Life in Gilt Tech involves much lively discussion on KPIs, consequently we spend a lot of time looking at time series data.
We use a variety of tools to manipulate and present this type of data, including R, a language and environment for statistical computing and graphics.
To help us through the process of standardizing the way we represent our KPIs we have developed a simple, R based open-source utility for easily representing time series data originating from a variety of sources.
Spotify recently documented their progressive approach to scaling Agile development with a fairly large team. Gilt’s approach has many similarities, but since some Spotify best practices are Gilt anti-patterns, it’s worth a closer look.
The Gilt tech team is about 100 strong. Most of our development is done in Manhattan. We’ve also got a small team in Portland, Oregon and a larger one in Dublin, Ireland.
The cornerstone of the Gilt process is the initiative. We define an initiative as “a project that we expect to work on for the foreseeable future.” Our foreseeable future is typically 3-12 months, depending on the area. An initiative might be to increase organic search traffic to the site.
We work on the order of 10 initiatives in parallel. The decision to green light an initiative depends on a number of factors. The most significant factor is a mathematical model of how we expect the initiative to perform, but we also consider softer factors like direct customer happiness and innovation.
Prioritizing a set of initiatives focuses the technology group on an initiative portfolio. This portfolio makes a clear statement on what is important, and indirectly, what is not. This has had a profound effect, halting our previously unending feature level prioritization discussions. This change has made not only our team happier and more productive, but also our stakeholders.
Unlike Spotify, we don’t maintain a roadmap document. Our roadmap is simply the sum of active initiatives. We revisit the set of prioritised initiatives every few months.Read the full post on The Gilt Tech Blog.
Google are associated with innovation in every aspect their business. Their management techniques are no exception. Google employ multiple award systems to motivate employees and perhaps the most notable is their peer-to-peer recognition program. This program allows Google employees to proactively recognize their peers for doing something big or small that goes above and beyond the call of duty. Peers often reward an activity that would have gone completely unnoticed by managers.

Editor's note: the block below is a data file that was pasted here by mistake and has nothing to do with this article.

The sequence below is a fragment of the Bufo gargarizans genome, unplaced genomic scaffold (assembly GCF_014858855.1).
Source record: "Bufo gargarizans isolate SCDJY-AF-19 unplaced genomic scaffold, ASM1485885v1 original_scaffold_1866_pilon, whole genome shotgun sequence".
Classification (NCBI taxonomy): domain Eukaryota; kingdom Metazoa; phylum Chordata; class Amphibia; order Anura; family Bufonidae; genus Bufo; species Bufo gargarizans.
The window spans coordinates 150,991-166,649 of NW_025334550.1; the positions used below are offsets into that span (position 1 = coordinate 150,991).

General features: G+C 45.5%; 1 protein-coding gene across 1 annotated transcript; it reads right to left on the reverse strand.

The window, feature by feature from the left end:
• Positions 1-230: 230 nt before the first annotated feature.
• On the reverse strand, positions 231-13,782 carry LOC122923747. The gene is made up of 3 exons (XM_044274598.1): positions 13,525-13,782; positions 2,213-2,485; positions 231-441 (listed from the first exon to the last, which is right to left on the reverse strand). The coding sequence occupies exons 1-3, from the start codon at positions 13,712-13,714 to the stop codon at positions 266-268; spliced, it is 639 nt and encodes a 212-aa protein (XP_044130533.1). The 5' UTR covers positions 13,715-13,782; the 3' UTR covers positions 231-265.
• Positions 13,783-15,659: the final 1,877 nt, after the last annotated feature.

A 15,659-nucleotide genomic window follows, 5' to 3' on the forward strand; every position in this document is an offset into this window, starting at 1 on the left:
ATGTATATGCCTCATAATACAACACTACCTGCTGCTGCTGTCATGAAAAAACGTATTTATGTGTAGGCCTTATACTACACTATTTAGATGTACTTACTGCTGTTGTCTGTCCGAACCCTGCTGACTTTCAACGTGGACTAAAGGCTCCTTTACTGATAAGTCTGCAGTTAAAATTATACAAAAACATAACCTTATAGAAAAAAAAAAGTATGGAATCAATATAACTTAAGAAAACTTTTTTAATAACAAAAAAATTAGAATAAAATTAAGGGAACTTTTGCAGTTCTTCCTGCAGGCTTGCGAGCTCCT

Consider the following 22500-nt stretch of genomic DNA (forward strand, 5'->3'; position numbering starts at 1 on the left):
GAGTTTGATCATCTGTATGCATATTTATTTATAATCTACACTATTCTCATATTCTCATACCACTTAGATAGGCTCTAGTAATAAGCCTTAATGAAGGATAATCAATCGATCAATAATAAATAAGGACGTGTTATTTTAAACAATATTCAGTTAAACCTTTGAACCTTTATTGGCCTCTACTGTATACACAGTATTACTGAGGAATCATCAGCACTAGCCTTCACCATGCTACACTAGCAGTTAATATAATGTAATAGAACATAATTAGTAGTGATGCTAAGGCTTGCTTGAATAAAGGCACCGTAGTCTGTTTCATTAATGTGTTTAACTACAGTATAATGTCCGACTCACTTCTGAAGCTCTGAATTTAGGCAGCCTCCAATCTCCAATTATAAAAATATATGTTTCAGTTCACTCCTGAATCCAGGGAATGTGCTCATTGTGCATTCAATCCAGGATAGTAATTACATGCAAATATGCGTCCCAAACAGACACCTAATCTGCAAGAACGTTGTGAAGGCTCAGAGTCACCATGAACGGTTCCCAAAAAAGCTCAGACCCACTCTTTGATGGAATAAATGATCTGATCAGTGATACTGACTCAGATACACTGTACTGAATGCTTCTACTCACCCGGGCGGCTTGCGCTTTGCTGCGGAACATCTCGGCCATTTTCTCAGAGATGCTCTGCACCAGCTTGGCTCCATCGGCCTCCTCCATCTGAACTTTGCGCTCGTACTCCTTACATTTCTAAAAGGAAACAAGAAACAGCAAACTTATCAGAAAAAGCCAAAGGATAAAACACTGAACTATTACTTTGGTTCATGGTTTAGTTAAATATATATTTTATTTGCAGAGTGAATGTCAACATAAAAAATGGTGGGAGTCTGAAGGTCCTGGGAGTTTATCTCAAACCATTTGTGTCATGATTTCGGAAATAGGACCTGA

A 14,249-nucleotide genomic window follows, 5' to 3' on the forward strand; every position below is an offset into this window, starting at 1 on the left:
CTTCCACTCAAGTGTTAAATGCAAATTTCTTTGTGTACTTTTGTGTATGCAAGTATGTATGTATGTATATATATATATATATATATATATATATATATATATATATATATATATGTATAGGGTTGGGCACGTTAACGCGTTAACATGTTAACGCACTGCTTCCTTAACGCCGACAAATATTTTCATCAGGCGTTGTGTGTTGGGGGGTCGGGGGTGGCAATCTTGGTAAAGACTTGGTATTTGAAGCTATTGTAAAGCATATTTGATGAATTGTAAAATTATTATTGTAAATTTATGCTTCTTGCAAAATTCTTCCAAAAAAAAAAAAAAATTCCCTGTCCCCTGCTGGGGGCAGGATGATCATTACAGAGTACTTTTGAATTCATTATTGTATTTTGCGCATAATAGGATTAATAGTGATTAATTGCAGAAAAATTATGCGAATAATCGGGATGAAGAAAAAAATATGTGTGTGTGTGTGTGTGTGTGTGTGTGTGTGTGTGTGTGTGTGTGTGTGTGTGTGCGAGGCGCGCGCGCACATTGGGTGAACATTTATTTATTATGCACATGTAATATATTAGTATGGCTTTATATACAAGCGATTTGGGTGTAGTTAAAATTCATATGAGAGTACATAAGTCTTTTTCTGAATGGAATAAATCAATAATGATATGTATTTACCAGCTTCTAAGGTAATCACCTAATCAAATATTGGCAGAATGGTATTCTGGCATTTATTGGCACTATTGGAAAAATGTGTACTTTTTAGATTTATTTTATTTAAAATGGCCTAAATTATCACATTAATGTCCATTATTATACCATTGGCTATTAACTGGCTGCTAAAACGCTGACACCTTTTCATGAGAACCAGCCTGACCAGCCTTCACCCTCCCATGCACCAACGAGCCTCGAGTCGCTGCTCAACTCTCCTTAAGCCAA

Read the full blog on Peer to peer recognition at Google.
Is great leadership the key to an organization's long term success?
Check out Jeffrey Cohn's great piece on the subject, where he discusses the need for integrity, passion, courage, vision, judgement, empathy and emotional intelligence from our leaders.
Arguably, the job of an engineering manager is to hire and sculpt a development team that is not only highly productive, but also precisely resourced for immediate business priorities.
Easier said than done. Businesses are highly erratic organisms. Especially start-ups. From week to week our business environment changes and company priorities evolve accordingly. In response to this, so does the position of senior management on the best way to adapt.
Hiring Drupal developers is difficult. Hiring great Drupal developers in the current market often feels close to impossible. They are highly sought after and most of the people on the market, in all honesty, aren’t very good.
I’ve put together a list of the best Drupal interview questions that I’ve used over the years to screen Drupal candidates. Hopefully you’ll find them useful.
I recently had the pleasure of talking at First Capital's CTO summit. I hosted an interactive discussion on team building for around 100 CTOs and VPEs of small to medium sized, venture backed technology companies.
Here's how the audience voted on 12 critical questions:
#1: Should you hire specialists or generalists? (52 Votes)
I spend a lot of my time hiring. Recently I’ve streamlined my technical phone screening. I’ve defined a “Technical Bar” that focuses on seven skill areas.
Read more on my technical phone interviews blog
I loved the book (and the attack ad below promoting it). I spend a good deal of my time striving to hire world-class web developers, and much of what Jason and David had to say resonated with me.
I cracked a smile at the book’s opening assertion; resumes are ridiculous documents, beloved by the mediocre, filled with half-truths and exaggerations and perfect for spamming hundreds of potential employers. And my heart warmed at the suggestion that cover letters, on the other hand, are potential gems, written in the voice of the candidate and often specifically directed at the position in question. I always read the cover letter first.
Successful managers learn how to stay out of the way and let their teams work effectively and independently. Staying out the way doesn’t mean putting your feet up on your desk and playing Angry Birds on your iPad while your team does all the hard work. It means creating an environment where smart people feel empowered to recognize, own and solve problems.
Here are some ideas to help you as a manger. I’ve included a few quotes from General George Patton, since apparently even our great military leaders advocate staying out of the way.